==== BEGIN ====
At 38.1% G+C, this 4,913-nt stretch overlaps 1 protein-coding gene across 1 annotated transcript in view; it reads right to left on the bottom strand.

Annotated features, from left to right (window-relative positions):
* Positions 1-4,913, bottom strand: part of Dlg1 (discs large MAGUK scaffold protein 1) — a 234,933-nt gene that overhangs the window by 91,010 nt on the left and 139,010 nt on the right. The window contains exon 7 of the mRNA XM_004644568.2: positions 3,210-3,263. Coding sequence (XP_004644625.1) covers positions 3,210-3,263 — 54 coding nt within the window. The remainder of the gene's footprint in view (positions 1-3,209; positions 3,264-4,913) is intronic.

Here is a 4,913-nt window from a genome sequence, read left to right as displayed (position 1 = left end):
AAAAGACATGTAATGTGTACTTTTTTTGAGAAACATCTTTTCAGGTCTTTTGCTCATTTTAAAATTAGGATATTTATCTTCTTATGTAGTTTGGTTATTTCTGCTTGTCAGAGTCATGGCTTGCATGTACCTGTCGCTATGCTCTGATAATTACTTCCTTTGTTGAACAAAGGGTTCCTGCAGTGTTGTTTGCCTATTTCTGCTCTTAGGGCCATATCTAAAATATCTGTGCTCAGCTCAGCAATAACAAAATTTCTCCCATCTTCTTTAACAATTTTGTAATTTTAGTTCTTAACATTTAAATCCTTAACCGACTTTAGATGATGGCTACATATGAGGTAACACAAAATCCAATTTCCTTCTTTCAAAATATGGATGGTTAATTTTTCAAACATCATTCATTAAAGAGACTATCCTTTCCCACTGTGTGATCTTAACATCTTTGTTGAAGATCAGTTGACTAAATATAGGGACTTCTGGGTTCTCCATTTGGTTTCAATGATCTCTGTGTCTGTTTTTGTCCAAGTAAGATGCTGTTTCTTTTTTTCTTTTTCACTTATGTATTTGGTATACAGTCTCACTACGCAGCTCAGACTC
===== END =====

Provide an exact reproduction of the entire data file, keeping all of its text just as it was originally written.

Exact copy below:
At 38.1% G+C, this 4,913-nt stretch overlaps 1 protein-coding gene across 1 annotated transcript in view; it reads right to left on the bottom strand.

Annotated features, from left to right (window-relative positions):
* Positions 1-4,913, bottom strand: part of Dlg1 (discs large MAGUK scaffold protein 1) — a 234,933-nt gene that overhangs the window by 91,010 nt on the left and 139,010 nt on the right. The window contains exon 7 of the mRNA XM_004644568.2: positions 3,210-3,263. Coding sequence (XP_004644625.1) covers positions 3,210-3,263 — 54 coding nt within the window. The remainder of the gene's footprint in view (positions 1-3,209; positions 3,264-4,913) is intronic.

Here is a 4,913-nt window from a genome sequence, read left to right as displayed (position 1 = left end):
AAAAGACATGTAATGTGTACTTTTTTTGAGAAACATCTTTTCAGGTCTTTTGCTCATTTTAAAATTAGGATATTTATCTTCTTATGTAGTTTGGTTATTTCTGCTTGTCAGAGTCATGGCTTGCATGTACCTGTCGCTATGCTCTGATAATTACTTCCTTTGTTGAACAAAGGGTTCCTGCAGTGTTGTTTGCCTATTTCTGCTCTTAGGGCCATATCTAAAATATCTGTGCTCAGCTCAGCAATAACAAAATTTCTCCCATCTTCTTTAACAATTTTGTAATTTTAGTTCTTAACATTTAAATCCTTAACCGACTTTAGATGATGGCTACATATGAGGTAACACAAAATCCAATTTCCTTCTTTCAAAATATGGATGGTTAATTTTTCAAACATCATTCATTAAAGAGACTATCCTTTCCCACTGTGTGATCTTAACATCTTTGTTGAAGATCAGTTGACTAAATATAGGGACTTCTGGGTTCTCCATTTGGTTTCAATGATCTCTGTGTCTGTTTTTGTCCAAGTAAGATGCTGTTTCTTTTTTTCTTTTTCACTTATGTATTTGGTATACAGTCTCACTACGCAGCTCAGACTC